Originally from South Korea, the Cathedral City resident moved to the Coachella Valley during his childhood. He hasn’t had any local shows to date, but said he is open to doing some. (The Independent first learned of Younghoon Beats when he sent us a link to Tha Blew Demos via our online contact form, along with a succinct message: “play me.”)

He’s released four albums via Bandcamp.com as free downloads, and each release is exceptional.

His sound is a bit similar to that of Portishead, as he uses vintage sounds from the ‘60s and ‘70s. The songs are all mixed with his unique touch; they could be used in Quentin Tarantino films, or perhaps some modern, indie thriller movie.

“I like a lot of older music,” he said during a brief phone interview. “I’m not too familiar with artists, but I sample a lot of older stuff for instrumentals.”

He puts his material together in a way that not many EDM artists or DJs would admit to: “I just put the sounds together,” he said. “More or less, it’s kind of like stealing. It’s like taking people’s drawings and putting them together in a different way.”

The opening track on Tha Blew Demos, “Only You,” definitely has a Portishead feel, with a mellow loop and echoing vocals. It’s something you could play on a rainy day or late at night while relaxing.

“I’m a Fool” has a chaotic mixing effect, with flanging effects and haunting sounds in the background as you hear a woman singing about self-pity. “Blew” is a strange, eerie track; some effects sound like something from one of Moby’s ambient albums, with a gospel-sounding organ, a loop of a beautiful choral sample, and fresh ambient techniques.

“Feeling I Have” is another great track that features mixing effects you’d hear from a hip-hop DJ, mixing well with a vintage theme. With a nice beat and a heavy bass line, “Feeling I Have” is a bit unorthodox and goes against the grain of most traditional mixing techniques—but it works.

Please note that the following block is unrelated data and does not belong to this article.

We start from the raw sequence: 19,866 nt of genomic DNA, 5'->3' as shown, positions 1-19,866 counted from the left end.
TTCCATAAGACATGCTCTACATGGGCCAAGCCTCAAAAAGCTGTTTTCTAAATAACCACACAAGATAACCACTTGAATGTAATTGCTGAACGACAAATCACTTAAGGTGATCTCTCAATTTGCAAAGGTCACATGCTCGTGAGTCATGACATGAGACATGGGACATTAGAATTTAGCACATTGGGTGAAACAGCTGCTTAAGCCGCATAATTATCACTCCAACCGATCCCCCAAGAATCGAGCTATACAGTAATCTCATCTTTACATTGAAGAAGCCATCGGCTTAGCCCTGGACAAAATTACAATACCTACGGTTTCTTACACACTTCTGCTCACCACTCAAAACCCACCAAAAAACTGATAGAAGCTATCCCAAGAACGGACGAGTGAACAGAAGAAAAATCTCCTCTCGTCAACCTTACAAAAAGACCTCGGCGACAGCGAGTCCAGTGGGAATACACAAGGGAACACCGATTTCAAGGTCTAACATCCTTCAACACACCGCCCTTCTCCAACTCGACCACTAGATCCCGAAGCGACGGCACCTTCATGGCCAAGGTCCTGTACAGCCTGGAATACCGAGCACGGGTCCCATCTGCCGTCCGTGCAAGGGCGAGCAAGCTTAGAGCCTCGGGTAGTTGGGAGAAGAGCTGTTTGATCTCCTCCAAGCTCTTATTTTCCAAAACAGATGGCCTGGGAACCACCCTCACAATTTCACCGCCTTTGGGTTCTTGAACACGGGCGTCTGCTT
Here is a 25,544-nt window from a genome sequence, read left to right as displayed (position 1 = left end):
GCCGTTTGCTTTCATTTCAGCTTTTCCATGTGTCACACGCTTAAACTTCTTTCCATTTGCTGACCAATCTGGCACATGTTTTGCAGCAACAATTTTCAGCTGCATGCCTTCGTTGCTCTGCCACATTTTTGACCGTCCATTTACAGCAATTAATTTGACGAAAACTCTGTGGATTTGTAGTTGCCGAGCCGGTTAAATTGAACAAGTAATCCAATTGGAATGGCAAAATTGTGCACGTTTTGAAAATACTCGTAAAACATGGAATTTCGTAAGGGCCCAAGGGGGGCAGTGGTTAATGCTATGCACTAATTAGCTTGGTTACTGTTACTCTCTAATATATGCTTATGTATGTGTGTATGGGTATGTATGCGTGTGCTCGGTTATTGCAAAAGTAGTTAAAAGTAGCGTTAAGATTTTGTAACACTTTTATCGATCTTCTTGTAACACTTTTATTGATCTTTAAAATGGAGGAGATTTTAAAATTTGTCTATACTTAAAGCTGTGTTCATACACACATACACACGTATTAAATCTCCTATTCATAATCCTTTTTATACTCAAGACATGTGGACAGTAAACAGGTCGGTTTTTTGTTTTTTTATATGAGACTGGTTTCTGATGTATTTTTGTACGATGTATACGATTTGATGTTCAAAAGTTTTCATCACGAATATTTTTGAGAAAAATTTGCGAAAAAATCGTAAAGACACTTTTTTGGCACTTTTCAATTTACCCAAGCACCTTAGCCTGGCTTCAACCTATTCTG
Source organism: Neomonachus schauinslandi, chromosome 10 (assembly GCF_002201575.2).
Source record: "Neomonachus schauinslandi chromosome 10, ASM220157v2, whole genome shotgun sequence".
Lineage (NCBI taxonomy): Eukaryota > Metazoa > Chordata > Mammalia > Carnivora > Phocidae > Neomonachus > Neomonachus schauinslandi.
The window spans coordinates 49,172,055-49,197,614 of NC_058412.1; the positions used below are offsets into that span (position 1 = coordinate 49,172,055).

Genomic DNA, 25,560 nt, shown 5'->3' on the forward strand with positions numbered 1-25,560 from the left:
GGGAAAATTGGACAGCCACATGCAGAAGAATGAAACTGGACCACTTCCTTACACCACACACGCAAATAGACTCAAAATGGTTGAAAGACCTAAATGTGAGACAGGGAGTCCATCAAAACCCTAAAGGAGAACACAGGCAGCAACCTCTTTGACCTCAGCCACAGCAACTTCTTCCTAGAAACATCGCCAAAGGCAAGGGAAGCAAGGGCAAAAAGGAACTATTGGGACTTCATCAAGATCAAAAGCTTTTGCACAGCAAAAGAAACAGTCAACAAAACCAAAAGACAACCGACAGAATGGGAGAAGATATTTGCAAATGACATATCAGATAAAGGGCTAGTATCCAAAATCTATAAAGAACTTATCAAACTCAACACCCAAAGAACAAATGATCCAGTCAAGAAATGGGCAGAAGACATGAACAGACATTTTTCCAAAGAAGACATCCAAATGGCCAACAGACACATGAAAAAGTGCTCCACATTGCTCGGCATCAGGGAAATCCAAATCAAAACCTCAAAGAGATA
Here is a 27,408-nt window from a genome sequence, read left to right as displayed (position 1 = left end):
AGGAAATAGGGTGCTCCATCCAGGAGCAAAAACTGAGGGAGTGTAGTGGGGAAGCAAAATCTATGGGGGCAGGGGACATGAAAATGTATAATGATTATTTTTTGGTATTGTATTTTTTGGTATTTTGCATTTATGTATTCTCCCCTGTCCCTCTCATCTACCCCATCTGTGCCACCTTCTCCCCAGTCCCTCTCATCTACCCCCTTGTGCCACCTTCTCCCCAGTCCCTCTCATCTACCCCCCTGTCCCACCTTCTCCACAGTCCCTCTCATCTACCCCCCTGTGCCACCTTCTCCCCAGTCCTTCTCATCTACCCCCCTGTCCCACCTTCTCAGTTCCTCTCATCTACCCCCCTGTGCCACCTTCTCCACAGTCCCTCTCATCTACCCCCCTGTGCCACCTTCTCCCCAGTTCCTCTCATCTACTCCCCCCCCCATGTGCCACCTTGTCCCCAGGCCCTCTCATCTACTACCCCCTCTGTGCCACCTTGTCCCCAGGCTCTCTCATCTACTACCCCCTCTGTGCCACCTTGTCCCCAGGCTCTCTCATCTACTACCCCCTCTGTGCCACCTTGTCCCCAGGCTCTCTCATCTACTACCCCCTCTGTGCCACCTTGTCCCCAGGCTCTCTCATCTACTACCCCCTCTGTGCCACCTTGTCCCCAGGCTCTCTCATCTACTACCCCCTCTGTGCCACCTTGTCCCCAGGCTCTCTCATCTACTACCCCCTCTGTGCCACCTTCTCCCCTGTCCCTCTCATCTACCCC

“Monsters” is a mellow, hypnotic track that relies more on the instrumental than the unintelligible vocal sample in the background. The album ends with “All the Game,” which melds a deep bass and drum sound, a jazz-trumpet sample, and an acoustic guitar riff that plays here and there.

Younghoon Beats is an up-and-comer and a local delight. While he’s currently underground and trying to make a name for himself, there’s no doubt that he has potential. Expect to hear more about him in the near future.

For more information or to download Younghoon Beats’ music, visit younghoon.biz; younghoon.bandcamp.com; or www.facebook.com/YounghoonBeats.

Published in Reviews

Purity Ring is about to wrap up a remarkable year of touring behind their debut album, Shrines—and they’re making a stop at Pappy and Harriet’s in Pioneertown on Friday, Aug. 30.

The Canadian electronic music duo, consisting of Corin Roddick (samples and instrumentals) and Megan James (vocals), has accumulated a lot of success in a short span of time. The duo’s sound echoes that of Goldfrapp, The xx, and Phantogram.

Roddick and James came together in Edmonton, Alberta, Canada, thanks to mutual friends within the city’s music scene. When Roddick saw James perform, he was impressed by her creativity; the two of them eventually became friends.

Roddick was touring with the band Gobble Gobble (now known as Born Gold) as a drummer when he began studying electronic music production, not too long before Purity Ring came together in 2010.

“I would say I’m still very much learning,” said Roddick during a recent phone interview. “Making electronic music is still an ongoing journey, and I feel like I’m still scratching the surface. It took me maybe a year to really focus on it (and) to feel comfortable to the point of actually releasing something.”

James had several books of songs that she’d written, but she never had any intention of performing them or putting them to music; meanwhile, Roddick was determined to develop himself in electronic music. The two wound up collaborating, and released their first song, “Ungirthed,” in January 2011. From there, things moved quickly, and in July 2012, 4AD records released their debut album, Shrines.